Each year, globally, millions of people die due to viral infections. However, antiviral drugs available at present are restricted because they generally function against a few related viruses. Although there are a handful of broad-spectrum drugs with the potential to block the entry of viruses into healthy cells, these generally have to be taken constantly to prevent infection meaning that resistance due to viral mutation is a grave risk.
A molecular dynamics model showing a nanoparticle binding to the outer envelope of the human papillomavirus. CREDIT: Petr Kral.
At present, an international research team including Petr Kral, a
UIC professor of chemistry, has developed innovative anti-viral nanoparticles with the ability to bind to a range of viruses such as respiratory syncytial virus, herpes simplex virus, Dengue and Lentiviruses, and human papillomavirus. In contrast to other broad-spectrum antivirals, which just restrict viruses from infecting cells, the nanoparticles developed by the team have the ability to destroy viruses.
The outcomes of the study have been published in the
Nature Materials journal.
The innovative nanoparticles imitate a cell surface protein known as heparin sulfate proteoglycan (HSPG). Majority of the viruses, inclusive of HIV, gain entry into and infect healthy cells by initially binding to HSPGs on the cell surface. Prevalent drugs that imitate HSPG get attached to the virus and restrict it from getting bound to cells. However, the bond’s strength is comparatively weak. Moreover, these drugs do not have the potential to kill viruses, and the viruses might get reactivated upon decreasing the concentration of the drug.
Kral and his team, which comprised assistant professor of chemistry Lela Vukovic from the University of Texas at El Paso who was an author on the paper, endeavored to develop an innovative anti-viral nanoparticle based on HSPG, yet one that will get attached more tightly to viral particles and kill them simultaneously.
For customizing the anti-viral nanoparticles according to requirements, Kral and Vukovic’s teams worked in collaboration with virus experts, experimentalists, and biochemists from Switzerland, Italy, France, as well as the Czech Republic.
We knew the general composition of the HSPG-binding viral domains the nanoparticles should bind to, and the structures of the nanoparticles, but we did not understand why different nanoparticles behave so differently in terms of both binding strength and preventing viral entry into cells,” stated Kral.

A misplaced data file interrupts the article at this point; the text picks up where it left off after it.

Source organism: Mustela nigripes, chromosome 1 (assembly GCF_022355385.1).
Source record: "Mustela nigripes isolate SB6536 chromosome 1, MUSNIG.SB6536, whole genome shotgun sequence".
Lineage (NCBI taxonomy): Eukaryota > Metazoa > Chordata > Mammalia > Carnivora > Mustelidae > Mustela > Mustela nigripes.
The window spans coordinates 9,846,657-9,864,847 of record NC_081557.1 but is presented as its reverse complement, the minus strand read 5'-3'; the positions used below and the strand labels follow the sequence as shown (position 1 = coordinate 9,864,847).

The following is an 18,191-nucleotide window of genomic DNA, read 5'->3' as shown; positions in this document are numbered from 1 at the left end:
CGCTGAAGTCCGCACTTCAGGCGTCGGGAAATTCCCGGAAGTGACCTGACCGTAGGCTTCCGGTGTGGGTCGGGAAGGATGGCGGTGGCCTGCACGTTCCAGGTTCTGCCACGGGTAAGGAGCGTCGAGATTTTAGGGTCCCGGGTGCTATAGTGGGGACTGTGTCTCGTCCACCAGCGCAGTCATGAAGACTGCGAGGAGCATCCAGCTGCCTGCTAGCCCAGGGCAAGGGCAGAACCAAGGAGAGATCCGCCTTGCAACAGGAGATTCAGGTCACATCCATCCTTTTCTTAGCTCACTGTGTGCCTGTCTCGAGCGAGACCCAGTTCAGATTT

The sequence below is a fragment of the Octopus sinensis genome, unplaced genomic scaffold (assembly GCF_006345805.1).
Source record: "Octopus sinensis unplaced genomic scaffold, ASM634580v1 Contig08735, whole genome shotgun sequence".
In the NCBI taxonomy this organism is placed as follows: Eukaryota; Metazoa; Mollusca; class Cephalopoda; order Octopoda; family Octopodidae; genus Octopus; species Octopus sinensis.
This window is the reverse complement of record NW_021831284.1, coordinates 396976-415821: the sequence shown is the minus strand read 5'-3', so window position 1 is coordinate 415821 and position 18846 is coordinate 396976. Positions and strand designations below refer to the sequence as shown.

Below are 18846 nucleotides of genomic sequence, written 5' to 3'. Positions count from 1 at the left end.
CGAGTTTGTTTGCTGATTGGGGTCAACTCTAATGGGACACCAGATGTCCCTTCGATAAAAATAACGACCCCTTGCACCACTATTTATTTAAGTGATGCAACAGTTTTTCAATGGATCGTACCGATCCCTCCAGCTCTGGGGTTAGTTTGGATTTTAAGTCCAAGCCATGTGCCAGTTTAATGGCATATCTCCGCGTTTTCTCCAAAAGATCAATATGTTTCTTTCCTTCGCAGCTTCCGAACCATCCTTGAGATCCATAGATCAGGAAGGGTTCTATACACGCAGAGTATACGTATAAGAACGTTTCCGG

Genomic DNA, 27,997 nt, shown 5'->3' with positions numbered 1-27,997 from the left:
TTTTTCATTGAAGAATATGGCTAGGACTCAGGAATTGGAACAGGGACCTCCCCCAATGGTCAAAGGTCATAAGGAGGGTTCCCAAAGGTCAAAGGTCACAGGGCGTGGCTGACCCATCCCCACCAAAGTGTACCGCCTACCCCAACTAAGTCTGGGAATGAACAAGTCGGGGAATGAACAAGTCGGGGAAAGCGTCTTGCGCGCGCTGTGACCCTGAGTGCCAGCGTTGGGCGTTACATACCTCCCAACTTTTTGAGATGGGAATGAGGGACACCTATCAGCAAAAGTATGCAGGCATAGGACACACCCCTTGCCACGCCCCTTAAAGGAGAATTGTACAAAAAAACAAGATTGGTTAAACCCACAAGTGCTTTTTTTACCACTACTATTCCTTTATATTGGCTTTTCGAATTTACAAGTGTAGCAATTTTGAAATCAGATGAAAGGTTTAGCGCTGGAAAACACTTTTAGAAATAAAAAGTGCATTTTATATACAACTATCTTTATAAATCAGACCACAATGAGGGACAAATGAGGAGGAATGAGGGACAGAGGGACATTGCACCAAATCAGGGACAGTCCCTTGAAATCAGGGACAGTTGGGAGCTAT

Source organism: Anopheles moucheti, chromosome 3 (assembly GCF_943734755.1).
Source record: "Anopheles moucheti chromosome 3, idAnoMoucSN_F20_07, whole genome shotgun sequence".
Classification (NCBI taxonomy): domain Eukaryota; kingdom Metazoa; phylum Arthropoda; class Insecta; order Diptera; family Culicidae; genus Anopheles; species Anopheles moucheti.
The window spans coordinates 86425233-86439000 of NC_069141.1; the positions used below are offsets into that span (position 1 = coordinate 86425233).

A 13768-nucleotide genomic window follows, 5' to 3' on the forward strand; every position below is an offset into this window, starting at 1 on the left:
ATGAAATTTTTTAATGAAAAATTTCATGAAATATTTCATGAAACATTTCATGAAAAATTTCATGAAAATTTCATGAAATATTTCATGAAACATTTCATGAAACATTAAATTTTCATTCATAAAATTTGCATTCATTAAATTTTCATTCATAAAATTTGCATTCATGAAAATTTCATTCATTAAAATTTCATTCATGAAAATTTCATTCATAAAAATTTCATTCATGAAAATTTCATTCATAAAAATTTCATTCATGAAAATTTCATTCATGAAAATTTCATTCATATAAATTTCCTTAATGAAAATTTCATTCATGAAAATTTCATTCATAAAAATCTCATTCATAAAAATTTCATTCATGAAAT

Kral and his team used elaborate simulations to help overcome these difficulties and guided the experimentalists in modifying the design of the nanoparticle to make it work better.
The scientists adopted latest computational modeling methods to produce accurate structures of a range of target nanoparticles and viruses right up to the position of each atom. In-depth knowledge of the interactions that occur among individual groups of atoms inside the nanoparticles and viruses enabled the scientists to roughly calculate the strength and permanence of prospective bonds that could be formed between the two entities, and assisted them in speculating in the way in which the bond could get altered over time and ultimately destroy the virus.
The researchers’ final “draft” of the anti-viral nanoparticle could get irreversibly attached to a range of viruses, and resulting in lethal deformations to the viruses, but did not have any impact on healthy cells or tissues. In vitro experiments conducted on the nanoparticles revealed that they get irreversibly attached to the syncytial virus, herpes simplex virus, Dengue virus, human papillomavirus, and Lentivirus.
We were able to provide the data needed to the design team so that they could develop a prototype of what we hope will be a very effective and safe broad-spectrum anti-viral that can be used to save lives,” stated Kral.
The co-authors of the study are Soumyo Sen and Yanxiao Han of the University of Illinois at Chicago; Valeria Cagno, David Lembo and Manuela Donalisimo of the Univerisita degli Studi di Torino, Italy; Paulo Jacob Silva, Marie Mueller, Samuel Jones, Emma-Rose Janecek, Ahmet Bekdemir and Francesco Stellacci of Ecole Polytechnique Federale de Lausanne, Switzerland; Caroline Tapparel of Faculty of Medicine of Geneva; Patrizia Andreozzi and Chiara Martinelli of the FIRC Institute of Molecular Oncology, Italy; Marco D’Alicarnasso of Fondazione Centro Europeo Nanomedicina, Italy; Marie Galloux and Ronan Le Goffic, Universite Paris-Saclay, France; Marta Vallino, Istituto per la Protezione Sostenibile delle Piante, Italy; Jan Hodek and Jan Weber, Academy of Science of the Czech Republic; Barbara Sanavio and Silke Krol, Fondazione IRCCS Istituto Neurologico, Italy; Marie-Anne Rameix Welti, UFR des Sciences del la Sante Simone Veil, France; Laurent Kaiser and Caroline Tapparel, Geneva University Hospitals.
A Swiss National Science Foundation NRP 64 grant, the National Centers of Competence in Research on Bio-Inspired Materials, the University of Turin, the Ministry of Education, Youth and Sports of the Czech Republic, the Leenards Foundation, National Science Foundation award DMR-1506886, and funding from the University of Texas at El Paso supported the study.